I asked Prince how he felt having a house that has become a “must-see” on travel websites about Albuquerque, what he thinks about people calling it a spaceship or submarine, and why he chose the design he did.
“Every site and every client deserves to have a design which is unique and responsive to the specifics of the individual situation. I design from the inside-out, meaning I do not ever begin with a preconception, shape, or form. I don’t know what will emerge in that sense until I’ve discovered how things work on the inside. People have often ‘seen’ (in their minds) things they are reminded of instead of what is actually there. They relate what they see to their own experiences thus the association with animals, planes, ships, etc. etc. I think this is human nature. It often happened to Frank Lloyd Wright with his buildings. When a house doesn’t look like what people think of as a house they immediately begin to ‘see’ a snail, seashell, turtle etc. and are ‘certain’ that is what I was intending.”
I asked Prince if he ever had a strange encounter with tourists due to the unique nature of his home. He wrote, “There are people stopping and looking every day. Most are very nice and curious about what they say caught their attention. I once came home to find a number of people sitting in a circle in my driveway holding hands and humming. When I asked them whether I could help them they responded ‘No, we’re doing fine. We’re gathering the energy here!’ I have dozens of stories like this.”
Architecture Bart Prince Enjoys
When the topic of buildings Prince admires came up, he was direct:
“I am particularly attracted to buildings by native peoples. They ALWAYS are responsive to the individual sites in macro and micro aspects with a resulting solution which ‘belongs’ there both inside and out. I can’t think of any building that I wish I had designed but can appreciate good design when I see it. One of my favorite buildings is the old chemistry building built in 1916 which was designed by Barry Byrne who worked for Louis Sullivan in Chicago, Frank Lloyd Wright and Walter Burley Griffin. Few people know about this little building but it is hidden away and in generally original condition. Another building I enjoy in New Mexico was designed by Frank Lloyd Wright located in Pecos. Again, few people know it is there which is fine by the owners who are relatives of the original client.”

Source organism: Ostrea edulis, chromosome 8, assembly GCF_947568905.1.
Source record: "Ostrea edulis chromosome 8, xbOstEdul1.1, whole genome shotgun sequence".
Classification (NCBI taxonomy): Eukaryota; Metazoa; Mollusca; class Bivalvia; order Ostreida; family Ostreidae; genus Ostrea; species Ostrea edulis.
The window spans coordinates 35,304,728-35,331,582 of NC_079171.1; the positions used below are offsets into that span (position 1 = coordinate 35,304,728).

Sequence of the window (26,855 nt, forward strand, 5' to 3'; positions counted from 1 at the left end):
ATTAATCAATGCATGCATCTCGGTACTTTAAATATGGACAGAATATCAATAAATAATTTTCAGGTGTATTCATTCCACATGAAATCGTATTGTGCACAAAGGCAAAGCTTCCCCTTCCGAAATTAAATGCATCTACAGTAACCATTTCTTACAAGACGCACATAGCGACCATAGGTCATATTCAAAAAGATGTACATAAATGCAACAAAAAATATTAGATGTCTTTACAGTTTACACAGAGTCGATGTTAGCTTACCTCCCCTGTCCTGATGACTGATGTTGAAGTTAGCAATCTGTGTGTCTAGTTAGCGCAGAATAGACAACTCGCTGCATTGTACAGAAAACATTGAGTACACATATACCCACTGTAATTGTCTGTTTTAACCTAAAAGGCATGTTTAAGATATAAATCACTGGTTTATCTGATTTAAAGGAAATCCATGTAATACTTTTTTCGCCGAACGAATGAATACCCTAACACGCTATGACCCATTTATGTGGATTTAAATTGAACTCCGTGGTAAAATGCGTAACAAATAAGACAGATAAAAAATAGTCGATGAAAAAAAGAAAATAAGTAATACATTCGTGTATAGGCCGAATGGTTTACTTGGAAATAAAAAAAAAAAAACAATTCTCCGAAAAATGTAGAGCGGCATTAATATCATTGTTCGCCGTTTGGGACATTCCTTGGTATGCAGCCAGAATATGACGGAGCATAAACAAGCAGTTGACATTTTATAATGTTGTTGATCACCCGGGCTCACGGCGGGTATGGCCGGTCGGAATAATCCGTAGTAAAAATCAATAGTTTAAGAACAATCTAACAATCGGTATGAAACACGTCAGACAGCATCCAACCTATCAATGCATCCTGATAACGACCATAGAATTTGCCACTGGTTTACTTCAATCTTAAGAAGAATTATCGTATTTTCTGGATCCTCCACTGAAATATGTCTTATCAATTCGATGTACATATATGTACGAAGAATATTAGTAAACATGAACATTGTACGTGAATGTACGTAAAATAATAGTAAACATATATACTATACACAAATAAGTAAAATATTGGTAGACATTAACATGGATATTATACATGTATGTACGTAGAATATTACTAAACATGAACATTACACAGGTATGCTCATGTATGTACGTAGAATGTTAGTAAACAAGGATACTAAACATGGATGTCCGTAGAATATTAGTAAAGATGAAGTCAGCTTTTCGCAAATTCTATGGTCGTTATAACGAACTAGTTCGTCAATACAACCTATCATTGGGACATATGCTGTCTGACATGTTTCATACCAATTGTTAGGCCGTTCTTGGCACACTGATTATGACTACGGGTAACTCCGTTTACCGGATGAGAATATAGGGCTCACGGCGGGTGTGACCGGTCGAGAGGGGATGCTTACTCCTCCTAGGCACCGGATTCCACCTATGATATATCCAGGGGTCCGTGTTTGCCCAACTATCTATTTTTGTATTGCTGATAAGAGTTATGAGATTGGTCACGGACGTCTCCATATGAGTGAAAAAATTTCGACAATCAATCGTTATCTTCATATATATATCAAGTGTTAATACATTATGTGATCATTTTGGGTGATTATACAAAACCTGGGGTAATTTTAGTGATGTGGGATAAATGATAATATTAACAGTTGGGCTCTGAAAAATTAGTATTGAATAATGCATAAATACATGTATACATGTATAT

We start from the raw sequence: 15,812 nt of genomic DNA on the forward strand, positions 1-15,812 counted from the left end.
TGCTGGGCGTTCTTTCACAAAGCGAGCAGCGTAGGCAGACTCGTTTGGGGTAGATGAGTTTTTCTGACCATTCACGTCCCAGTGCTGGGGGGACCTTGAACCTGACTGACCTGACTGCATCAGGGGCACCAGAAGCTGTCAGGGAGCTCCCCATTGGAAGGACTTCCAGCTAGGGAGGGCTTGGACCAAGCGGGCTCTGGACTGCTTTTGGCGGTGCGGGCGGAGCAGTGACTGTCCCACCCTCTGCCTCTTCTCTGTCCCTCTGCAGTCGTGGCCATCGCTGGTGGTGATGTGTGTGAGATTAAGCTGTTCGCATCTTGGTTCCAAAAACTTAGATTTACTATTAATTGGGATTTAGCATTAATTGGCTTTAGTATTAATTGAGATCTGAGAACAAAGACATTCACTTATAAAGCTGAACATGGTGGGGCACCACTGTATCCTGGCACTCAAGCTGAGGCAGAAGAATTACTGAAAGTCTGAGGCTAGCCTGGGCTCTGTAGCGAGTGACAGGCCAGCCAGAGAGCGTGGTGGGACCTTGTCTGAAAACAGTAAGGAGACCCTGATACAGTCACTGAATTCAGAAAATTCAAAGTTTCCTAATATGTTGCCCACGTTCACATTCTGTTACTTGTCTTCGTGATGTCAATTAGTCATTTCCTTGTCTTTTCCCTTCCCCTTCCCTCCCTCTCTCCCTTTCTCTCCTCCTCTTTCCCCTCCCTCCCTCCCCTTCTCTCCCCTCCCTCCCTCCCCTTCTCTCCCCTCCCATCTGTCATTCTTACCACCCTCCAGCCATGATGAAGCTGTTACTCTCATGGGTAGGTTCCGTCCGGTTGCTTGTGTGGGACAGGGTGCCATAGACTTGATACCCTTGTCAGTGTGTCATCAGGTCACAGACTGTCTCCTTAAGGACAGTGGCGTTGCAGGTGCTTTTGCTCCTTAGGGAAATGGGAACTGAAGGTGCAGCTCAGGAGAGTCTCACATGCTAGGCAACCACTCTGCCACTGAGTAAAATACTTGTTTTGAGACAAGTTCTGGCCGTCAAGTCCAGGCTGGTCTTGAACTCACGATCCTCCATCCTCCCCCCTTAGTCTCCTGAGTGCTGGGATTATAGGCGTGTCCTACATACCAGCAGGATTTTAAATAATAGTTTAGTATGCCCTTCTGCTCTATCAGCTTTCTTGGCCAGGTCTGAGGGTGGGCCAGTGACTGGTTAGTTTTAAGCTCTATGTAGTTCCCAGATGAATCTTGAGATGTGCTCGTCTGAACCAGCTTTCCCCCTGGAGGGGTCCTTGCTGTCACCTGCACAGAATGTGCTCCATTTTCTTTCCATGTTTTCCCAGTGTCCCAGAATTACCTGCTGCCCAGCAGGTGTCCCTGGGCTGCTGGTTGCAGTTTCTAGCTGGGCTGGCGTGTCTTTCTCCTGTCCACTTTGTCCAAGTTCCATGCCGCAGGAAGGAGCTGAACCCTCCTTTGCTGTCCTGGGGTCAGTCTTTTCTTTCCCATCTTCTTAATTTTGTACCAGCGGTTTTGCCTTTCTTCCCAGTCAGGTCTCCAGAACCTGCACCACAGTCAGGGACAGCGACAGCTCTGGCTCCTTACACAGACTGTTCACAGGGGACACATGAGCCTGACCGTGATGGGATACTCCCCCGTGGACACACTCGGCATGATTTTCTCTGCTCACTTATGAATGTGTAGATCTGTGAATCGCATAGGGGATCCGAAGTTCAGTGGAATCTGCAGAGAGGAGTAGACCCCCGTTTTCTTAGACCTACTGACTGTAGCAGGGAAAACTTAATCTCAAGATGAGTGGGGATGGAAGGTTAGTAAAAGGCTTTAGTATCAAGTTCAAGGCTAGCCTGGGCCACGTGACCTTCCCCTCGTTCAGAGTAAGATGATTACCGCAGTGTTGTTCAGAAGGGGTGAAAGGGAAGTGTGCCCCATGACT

New Mexico True
Mr. Prince and I chatted a bit more about his hopes for New Mexico, as well as its challenges. He has a love for his city and state, and wants to see it be the best it can be.
As we went back and forth, the question of why New Mexico came up. Like me, others have asked him why he isn’t an architect in Los Angeles, New York or some other big city. Why stay in New Mexico?
After college, Prince worked with Bruce Goff in Kansas City, and in Tyler, Texas. He’s built in California, but he “never considered moving there,” and worked in other places along the way.
He said he wouldn’t want to live in a city like New York or L.A. because he wanted to keep doing creative work and, “didn’t want to try and fit into an oversized, alien environment.”
Finally, he let me know a friend of his had a quote about New Mexico:
“New Mexico is much more accepting of creative work.” The friend that said this to Prince was none other than legendary artist Georgia O’Keeffe.
This is what I love about New Mexico: no matter how inspiring, odd, beautiful, unique, or just plain out of the ordinary something is, New Mexico seems to embrace it. For a state full of history, I have enjoyed people’s friendliness, openness and willingness to accept just about anything or anyone, provided they have the same open and accepting outlook.